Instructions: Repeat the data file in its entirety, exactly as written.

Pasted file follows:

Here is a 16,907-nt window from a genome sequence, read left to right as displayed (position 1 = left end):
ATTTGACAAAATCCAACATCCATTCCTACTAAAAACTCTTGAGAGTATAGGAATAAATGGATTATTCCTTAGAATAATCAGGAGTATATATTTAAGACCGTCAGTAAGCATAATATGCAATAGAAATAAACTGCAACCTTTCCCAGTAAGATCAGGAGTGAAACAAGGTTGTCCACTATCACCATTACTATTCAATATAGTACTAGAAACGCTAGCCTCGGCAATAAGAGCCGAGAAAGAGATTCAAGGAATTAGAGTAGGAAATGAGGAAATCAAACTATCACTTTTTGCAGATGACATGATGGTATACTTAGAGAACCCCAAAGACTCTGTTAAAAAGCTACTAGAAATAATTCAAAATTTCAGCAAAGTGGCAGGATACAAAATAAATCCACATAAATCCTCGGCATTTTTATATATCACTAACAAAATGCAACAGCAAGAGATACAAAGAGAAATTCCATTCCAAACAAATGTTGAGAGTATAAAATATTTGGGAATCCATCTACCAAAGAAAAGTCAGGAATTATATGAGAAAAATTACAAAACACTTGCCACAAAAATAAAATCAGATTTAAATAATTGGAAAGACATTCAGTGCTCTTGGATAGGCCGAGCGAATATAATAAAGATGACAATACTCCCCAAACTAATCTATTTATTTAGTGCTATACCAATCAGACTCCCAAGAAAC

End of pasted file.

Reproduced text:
Here is a 16,907-nt window from a genome sequence, read left to right as displayed (position 1 = left end):
ATTTGACAAAATCCAACATCCATTCCTACTAAAAACTCTTGAGAGTATAGGAATAAATGGATTATTCCTTAGAATAATCAGGAGTATATATTTAAGACCGTCAGTAAGCATAATATGCAATAGAAATAAACTGCAACCTTTCCCAGTAAGATCAGGAGTGAAACAAGGTTGTCCACTATCACCATTACTATTCAATATAGTACTAGAAACGCTAGCCTCGGCAATAAGAGCCGAGAAAGAGATTCAAGGAATTAGAGTAGGAAATGAGGAAATCAAACTATCACTTTTTGCAGATGACATGATGGTATACTTAGAGAACCCCAAAGACTCTGTTAAAAAGCTACTAGAAATAATTCAAAATTTCAGCAAAGTGGCAGGATACAAAATAAATCCACATAAATCCTCGGCATTTTTATATATCACTAACAAAATGCAACAGCAAGAGATACAAAGAGAAATTCCATTCCAAACAAATGTTGAGAGTATAAAATATTTGGGAATCCATCTACCAAAGAAAAGTCAGGAATTATATGAGAAAAATTACAAAACACTTGCCACAAAAATAAAATCAGATTTAAATAATTGGAAAGACATTCAGTGCTCTTGGATAGGCCGAGCGAATATAATAAAGATGACAATACTCCCCAAACTAATCTATTTATTTAGTGCTATACCAATCAGACTCCCAAGAAAC